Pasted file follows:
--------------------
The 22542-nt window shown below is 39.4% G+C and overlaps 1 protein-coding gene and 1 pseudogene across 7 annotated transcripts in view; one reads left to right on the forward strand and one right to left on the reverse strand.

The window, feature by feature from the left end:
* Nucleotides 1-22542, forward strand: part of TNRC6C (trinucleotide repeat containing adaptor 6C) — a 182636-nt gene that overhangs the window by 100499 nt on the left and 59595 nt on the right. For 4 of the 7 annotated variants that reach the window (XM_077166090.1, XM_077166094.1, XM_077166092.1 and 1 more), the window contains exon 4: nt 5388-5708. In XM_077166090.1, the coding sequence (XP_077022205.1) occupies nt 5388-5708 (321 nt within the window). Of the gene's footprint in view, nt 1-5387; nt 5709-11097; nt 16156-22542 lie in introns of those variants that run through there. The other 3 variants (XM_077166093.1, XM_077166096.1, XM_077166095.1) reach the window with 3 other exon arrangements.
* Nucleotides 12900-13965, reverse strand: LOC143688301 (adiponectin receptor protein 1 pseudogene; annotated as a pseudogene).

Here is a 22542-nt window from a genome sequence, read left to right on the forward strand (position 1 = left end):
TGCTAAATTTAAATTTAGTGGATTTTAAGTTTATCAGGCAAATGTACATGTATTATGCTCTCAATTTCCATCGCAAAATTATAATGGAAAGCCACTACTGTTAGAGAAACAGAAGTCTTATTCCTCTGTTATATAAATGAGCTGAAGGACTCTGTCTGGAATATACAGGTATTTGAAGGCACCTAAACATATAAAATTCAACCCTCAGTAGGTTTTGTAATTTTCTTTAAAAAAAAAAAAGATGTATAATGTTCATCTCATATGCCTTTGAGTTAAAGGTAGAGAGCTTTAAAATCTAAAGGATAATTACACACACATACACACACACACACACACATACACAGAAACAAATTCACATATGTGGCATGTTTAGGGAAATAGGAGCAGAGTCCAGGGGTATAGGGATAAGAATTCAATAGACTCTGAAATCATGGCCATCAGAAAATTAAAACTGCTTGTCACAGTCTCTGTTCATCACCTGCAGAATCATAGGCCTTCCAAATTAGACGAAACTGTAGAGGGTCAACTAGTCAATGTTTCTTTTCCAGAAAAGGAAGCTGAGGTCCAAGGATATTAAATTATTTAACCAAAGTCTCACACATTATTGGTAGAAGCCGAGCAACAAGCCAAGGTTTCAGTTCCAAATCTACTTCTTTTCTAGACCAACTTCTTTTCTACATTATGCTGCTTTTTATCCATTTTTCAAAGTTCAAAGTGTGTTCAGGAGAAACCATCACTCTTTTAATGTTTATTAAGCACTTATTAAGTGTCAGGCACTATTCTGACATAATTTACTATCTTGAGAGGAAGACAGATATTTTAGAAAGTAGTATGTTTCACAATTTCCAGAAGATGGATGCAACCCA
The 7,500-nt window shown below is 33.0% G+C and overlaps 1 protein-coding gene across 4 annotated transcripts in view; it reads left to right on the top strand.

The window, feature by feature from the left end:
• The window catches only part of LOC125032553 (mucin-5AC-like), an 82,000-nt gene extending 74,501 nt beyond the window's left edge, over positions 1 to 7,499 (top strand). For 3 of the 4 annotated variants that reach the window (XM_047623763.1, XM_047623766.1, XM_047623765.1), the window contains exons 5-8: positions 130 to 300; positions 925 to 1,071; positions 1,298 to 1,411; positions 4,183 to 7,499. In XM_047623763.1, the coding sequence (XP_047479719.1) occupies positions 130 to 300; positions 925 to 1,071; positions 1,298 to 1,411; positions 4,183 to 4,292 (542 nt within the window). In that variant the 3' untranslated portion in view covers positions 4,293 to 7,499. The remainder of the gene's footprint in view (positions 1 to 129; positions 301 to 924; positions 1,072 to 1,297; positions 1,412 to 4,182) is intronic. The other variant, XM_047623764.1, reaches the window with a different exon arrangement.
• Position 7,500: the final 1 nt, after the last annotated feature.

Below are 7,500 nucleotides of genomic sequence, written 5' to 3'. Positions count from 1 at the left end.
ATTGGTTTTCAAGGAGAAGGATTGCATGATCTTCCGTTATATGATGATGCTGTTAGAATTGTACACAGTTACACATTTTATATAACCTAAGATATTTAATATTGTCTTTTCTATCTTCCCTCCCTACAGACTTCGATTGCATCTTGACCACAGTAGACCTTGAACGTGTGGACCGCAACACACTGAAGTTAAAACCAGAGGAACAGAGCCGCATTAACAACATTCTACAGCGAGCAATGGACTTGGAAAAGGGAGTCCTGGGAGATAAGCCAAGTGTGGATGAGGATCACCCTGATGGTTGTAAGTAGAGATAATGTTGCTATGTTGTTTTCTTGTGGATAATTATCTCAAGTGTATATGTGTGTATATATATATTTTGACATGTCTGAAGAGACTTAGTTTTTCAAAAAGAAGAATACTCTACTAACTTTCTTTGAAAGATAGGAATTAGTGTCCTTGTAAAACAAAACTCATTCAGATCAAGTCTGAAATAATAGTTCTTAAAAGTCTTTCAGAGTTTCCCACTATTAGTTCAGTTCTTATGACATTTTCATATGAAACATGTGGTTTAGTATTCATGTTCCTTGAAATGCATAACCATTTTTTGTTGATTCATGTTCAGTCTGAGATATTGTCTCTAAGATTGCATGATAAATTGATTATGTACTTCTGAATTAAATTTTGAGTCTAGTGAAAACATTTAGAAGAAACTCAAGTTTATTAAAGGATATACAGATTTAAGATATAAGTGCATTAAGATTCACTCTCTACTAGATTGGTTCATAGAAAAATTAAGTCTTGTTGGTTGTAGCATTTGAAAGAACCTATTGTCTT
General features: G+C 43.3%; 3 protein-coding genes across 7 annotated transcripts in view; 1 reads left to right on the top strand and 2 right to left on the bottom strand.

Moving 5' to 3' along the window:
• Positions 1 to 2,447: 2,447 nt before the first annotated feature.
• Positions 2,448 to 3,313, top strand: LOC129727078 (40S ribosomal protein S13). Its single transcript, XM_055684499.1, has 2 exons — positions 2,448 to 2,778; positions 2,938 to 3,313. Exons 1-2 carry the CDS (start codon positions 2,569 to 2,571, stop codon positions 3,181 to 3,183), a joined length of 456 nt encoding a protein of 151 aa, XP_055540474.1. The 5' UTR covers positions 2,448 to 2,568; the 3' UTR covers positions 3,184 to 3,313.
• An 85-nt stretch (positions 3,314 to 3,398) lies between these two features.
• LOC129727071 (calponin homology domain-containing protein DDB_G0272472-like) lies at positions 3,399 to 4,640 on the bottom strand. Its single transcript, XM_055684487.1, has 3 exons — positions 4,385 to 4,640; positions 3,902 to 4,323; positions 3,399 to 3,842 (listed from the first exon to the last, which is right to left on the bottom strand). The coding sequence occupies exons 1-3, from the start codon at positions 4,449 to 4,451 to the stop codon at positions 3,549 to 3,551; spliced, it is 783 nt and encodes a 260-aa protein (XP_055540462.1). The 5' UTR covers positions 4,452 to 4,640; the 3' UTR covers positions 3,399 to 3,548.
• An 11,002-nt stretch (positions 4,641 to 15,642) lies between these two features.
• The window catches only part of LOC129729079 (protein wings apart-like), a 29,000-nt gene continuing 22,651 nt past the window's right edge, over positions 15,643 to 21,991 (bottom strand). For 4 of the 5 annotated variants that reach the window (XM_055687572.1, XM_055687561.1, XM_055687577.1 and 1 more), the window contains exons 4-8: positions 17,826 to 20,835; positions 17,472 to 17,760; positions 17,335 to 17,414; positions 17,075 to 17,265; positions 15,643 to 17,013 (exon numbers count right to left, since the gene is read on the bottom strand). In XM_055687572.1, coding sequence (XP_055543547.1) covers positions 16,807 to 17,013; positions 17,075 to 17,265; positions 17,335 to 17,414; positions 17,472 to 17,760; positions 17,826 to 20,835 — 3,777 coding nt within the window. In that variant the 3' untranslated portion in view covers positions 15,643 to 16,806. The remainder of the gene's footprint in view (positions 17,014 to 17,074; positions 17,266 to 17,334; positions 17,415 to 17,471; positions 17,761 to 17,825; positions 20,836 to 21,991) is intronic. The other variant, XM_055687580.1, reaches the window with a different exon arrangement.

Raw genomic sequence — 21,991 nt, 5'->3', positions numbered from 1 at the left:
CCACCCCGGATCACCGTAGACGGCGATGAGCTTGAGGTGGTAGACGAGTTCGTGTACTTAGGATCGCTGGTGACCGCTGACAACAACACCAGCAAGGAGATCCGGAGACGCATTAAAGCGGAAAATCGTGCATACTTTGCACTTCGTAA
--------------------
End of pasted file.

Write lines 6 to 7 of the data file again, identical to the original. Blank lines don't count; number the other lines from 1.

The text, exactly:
TGCTAAATTTAAATTTAGTGGATTTTAAGTTTATCAGGCAAATGTACATGTATTATGCTCTCAATTTCCATCGCAAAATTATAATGGAAAGCCACTACTGTTAGAGAAACAGAAGTCTTATTCCTCTGTTATATAAATGAGCTGAAGGACTCTGTCTGGAATATACAGGTATTTGAAGGCACCTAAACATATAAAATTCAACCCTCAGTAGGTTTTGTAATTTTCTTTAAAAAAAAAAAAGATGTATAATGTTCATCTCATATGCCTTTGAGTTAAAGGTAGAGAGCTTTAAAATCTAAAGGATAATTACACACACATACACACACACACACACACATACACAGAAACAAATTCACATATGTGGCATGTTTAGGGAAATAGGAGCAGAGTCCAGGGGTATAGGGATAAGAATTCAATAGACTCTGAAATCATGGCCATCAGAAAATTAAAACTGCTTGTCACAGTCTCTGTTCATCACCTGCAGAATCATAGGCCTTCCAAATTAGACGAAACTGTAGAGGGTCAACTAGTCAATGTTTCTTTTCCAGAAAAGGAAGCTGAGGTCCAAGGATATTAAATTATTTAACCAAAGTCTCACACATTATTGGTAGAAGCCGAGCAACAAGCCAAGGTTTCAGTTCCAAATCTACTTCTTTTCTAGACCAACTTCTTTTCTACATTATGCTGCTTTTTATCCATTTTTCAAAGTTCAAAGTGTGTTCAGGAGAAACCATCACTCTTTTAATGTTTATTAAGCACTTATTAAGTGTCAGGCACTATTCTGACATAATTTACTATCTTGAGAGGAAGACAGATATTTTAGAAAGTAGTATGTTTCACAATTTCCAGAAGATGGATGCAACCCA
The 7,500-nt window shown below is 33.0% G+C and overlaps 1 protein-coding gene across 4 annotated transcripts in view; it reads left to right on the top strand.